Jakob Nielsen recently called for an end to password masking, and a few people have come up with interesting approaches that try to find a middle ground between the typical prractice of masking passwords with asterisks.
arc90 are experimenting with a half-masking technique. The method partially obscures the password by placing a few blurred characters in the background so that the characters are not easily read by someone looking over the user’s shoulder. This seems like an interesting idea. The problem for me is that I can’t say that the characters are easily read by me either. Can you make out the password in the screenshot above? It’s hard to, I would argue. But, I’m one of those people who has trouble with the more twisted captchas or those with too much background noise. My eyesight is not bad, mind you, I just interpret some of the characters more creatively I guess.
Another interesting idea uses a behavior that is typical in mobile phones, which masks the typed character after it is displayed briefly in the input for a specified time, or after the user enters a subsequent character. This is a terrific behavior in phones because the character is completely visible to the user. I guess it could argued that it could still be read over the user’s shoulder, however. You can try that solution in the iPhone-like passwords using jquery post on the Decaf blog.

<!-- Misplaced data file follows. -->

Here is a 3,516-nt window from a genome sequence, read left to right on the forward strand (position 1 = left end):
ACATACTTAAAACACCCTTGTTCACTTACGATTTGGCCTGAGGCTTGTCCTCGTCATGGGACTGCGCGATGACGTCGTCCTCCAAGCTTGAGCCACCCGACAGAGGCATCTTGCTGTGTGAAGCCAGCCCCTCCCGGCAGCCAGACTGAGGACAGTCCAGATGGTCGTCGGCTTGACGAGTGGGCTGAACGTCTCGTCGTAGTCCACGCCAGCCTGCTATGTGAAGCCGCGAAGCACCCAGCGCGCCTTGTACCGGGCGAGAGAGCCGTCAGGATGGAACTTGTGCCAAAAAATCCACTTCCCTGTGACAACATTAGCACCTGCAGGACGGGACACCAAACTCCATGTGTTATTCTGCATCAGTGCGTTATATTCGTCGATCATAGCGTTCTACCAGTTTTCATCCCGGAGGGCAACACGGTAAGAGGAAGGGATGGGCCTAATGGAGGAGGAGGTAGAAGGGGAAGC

Both are interesting solutions to a problem that might be a minor nuisance to some users (although I would argue that captcha is a much bigger one to me). But my opinion is that simply having a toggle to hide/show the password clearly might be an even simpler approach. For users in public places, the input might be masked, but when they’re alone they can keep it in the clear.
UPDATE: Chris Dary also pointed to his HashMask experiment at arc90, which we discuss below.